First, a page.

The Journal Gazette
 
 
Wednesday, September 22, 2021 1:00 am

House hands funding bill to divided Senate

As shutdown looms, GOP opposed

Associated Press

WASHINGTON – The House voted late Tuesday to keep the government funded, suspend the federal debt limit and provide disaster and refugee aid, setting up a high-stakes showdown with Republicans who oppose the package despite the risk of triggering a fiscal crisis.

The federal government faces a shutdown if funding stops on Sept. 30, the end of the fiscal year – midnight next Thursday. Additionally, at some point in October the U.S. risks defaulting on its accumulated debt load if its borrowing limits are not waived or adjusted.

Rushing to prevent that dire outcome, the Democratic-led House passed the measure by a party-line vote of 220-211. The bill now goes to the Senate, where it is likely to falter because of overwhelming GOP opposition.

“Our country will suffer greatly if we do not act now to stave off this unnecessary and preventable crisis,” House Majority Leader Steny Hoyer, D-Md., said shortly before the vote.

Backed by the White House, the Democratic leaders pushed the package to approval at a time of great uncertainty in Congress. With lawmakers already chiseling away at the $3.5 trillion price tag of President Joe Biden's broad “build back better” agenda, immediate attention focused on the upcoming deadlines to avert deeper problems if votes to shore up government funding fail.

The package approved Tuesday would provide stopgap money to keep the government funded to Dec. 3 and extend borrowing authority through the end of 2022. It includes $28.6 billion in disaster relief for the aftermath of Hurricane Ida and other extreme weather events, and $6.3 billion to support Afghanistan evacuees in the fallout from the end of the 20-year war.

While suspending the debt ceiling allows the government to meet financial obligations already incurred, Republicans argued it would also facilitate a spending binge in the months ahead.

“I will not support signing a blank check as this majority is advancing the most reckless expansion of government in generations,” said Rep. Dan Meuser, R-Pa., during the debate.

Senate Republican leader Mitch McConnell said since Democrats control the White House and Congress, it's their problem to find the votes – even though he had relied on bipartisan cooperation to approve the debt limits when Republicans were in charge.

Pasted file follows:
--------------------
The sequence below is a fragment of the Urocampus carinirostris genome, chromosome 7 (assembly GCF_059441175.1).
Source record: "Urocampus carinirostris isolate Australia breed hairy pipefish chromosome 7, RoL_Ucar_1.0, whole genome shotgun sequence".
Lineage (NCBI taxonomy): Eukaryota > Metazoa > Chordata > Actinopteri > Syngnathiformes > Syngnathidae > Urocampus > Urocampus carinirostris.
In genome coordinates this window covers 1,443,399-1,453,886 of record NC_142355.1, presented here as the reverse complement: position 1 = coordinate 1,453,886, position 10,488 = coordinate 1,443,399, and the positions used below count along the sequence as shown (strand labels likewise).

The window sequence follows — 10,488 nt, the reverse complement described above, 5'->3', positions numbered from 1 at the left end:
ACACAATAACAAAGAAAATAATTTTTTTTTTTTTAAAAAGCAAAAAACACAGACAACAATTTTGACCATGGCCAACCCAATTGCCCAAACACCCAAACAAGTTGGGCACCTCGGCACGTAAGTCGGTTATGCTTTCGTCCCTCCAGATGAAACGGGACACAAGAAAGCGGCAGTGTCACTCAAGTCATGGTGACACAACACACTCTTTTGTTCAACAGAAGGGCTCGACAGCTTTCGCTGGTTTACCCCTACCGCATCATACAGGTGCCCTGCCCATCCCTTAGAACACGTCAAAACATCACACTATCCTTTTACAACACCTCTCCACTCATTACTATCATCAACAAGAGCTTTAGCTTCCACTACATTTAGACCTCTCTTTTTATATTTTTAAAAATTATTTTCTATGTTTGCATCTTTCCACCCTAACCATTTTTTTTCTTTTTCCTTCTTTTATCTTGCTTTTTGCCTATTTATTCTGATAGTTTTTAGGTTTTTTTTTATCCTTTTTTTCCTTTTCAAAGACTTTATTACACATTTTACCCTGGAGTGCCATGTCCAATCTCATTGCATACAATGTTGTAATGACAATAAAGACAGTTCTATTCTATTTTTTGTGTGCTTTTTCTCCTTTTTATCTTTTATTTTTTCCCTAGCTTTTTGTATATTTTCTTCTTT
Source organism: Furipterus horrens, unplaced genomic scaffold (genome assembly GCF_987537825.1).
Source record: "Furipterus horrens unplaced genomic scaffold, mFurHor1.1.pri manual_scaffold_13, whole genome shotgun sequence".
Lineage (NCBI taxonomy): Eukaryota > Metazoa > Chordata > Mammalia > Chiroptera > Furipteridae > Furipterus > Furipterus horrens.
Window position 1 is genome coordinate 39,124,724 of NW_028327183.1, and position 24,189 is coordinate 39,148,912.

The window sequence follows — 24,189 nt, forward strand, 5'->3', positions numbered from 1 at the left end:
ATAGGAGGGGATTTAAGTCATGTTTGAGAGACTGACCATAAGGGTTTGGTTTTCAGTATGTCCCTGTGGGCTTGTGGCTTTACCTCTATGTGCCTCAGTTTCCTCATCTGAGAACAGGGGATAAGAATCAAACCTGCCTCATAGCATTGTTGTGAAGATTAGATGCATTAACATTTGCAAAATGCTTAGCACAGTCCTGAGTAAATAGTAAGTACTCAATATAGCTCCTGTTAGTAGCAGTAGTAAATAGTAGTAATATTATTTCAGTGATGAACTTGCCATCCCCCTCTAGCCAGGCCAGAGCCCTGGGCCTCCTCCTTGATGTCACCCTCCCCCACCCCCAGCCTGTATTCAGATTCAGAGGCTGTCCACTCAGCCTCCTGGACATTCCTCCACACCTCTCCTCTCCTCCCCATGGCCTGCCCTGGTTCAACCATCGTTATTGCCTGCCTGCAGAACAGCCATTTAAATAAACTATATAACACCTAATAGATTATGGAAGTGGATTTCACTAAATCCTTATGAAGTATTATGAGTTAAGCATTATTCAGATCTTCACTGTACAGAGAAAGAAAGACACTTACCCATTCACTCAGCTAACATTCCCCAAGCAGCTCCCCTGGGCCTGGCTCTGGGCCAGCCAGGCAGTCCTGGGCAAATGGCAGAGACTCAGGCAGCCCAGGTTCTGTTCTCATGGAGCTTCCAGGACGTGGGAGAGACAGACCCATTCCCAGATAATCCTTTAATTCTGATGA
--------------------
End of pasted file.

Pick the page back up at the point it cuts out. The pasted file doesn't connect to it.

“The debt ceiling will be raised as it always should be, but it will be raised by the Democrats,” McConnell said.

In the 50-50 Senate, Democrats will be hard-pressed to find 10 Republicans to reach the 60-vote threshold needed to overcome a filibuster.

“This is playing with fire,” said Senate Majority Leader Chuck Schumer, D-N.Y.

The Treasury Department has been using “extraordinary measures” to fund the government since the last debt limit suspension expired July 31, and projects that at some point next month will run out cash reserves. Then, it will have to rely on incoming receipts to pay its obligations, now at $28.4 trillion. That could force the Treasury to delay or miss payments, a devastating situation.

Mark Zandi, the chief economist at Moody's Analytics, warned that if lawmakers allow a federal debt default, “this economic scenario is cataclysmic.”

In a report being circulated by Democrats, Zandi warned that a potential downturn from government funding cutbacks would cost 6 million jobs and stock market losses would wipe out $15 trillion of household wealth.

Once a routine matter, raising the debt ceiling has become a political weapon of choice for Republicans in Washington ever since the 2011 arrival of tea party lawmakers who refused to allow the increase. At the time, they argued against more spending and the standoff triggered a fiscal crisis.

Echoing that strategy, McConnell is setting the tone for his party, but some GOP senators might have a tough time voting no.

Republican John Kennedy of Louisiana, whose state was battered by the hurricane and who is up for election next year, said he will likely vote for the increase. “My people desperately need the help,” he said.

White House press secretary Jen Psaki told reporters that “in our view, this should not be a controversial vote.” Psaki said Congress has raised the debt ceiling numerous times on a bipartisan basis, including three times under President Donald Trump.

Also

Young outlines opposition to bill

U.S. Sen. Todd Young, R-Indiana, criticized the federal spending bill passed by the House on Tuesday, saying it will further Americans' dependence on government.

“From job-killing corporate tax hikes, to small-business money grabs, and hidden tax increases on the middle class, the Democrats' plan will punish job creators and workers and make us less competitive on the global stage,” Young said in a video statement.

He said the bill's emphasis on renewable energy is misguided and “will have disastrous, wide-reaching effects,” and its expansion of Medicare “is unnecessary, duplicative, and will come with higher costs, less access, and harm the quality of care providers are able to provide.”

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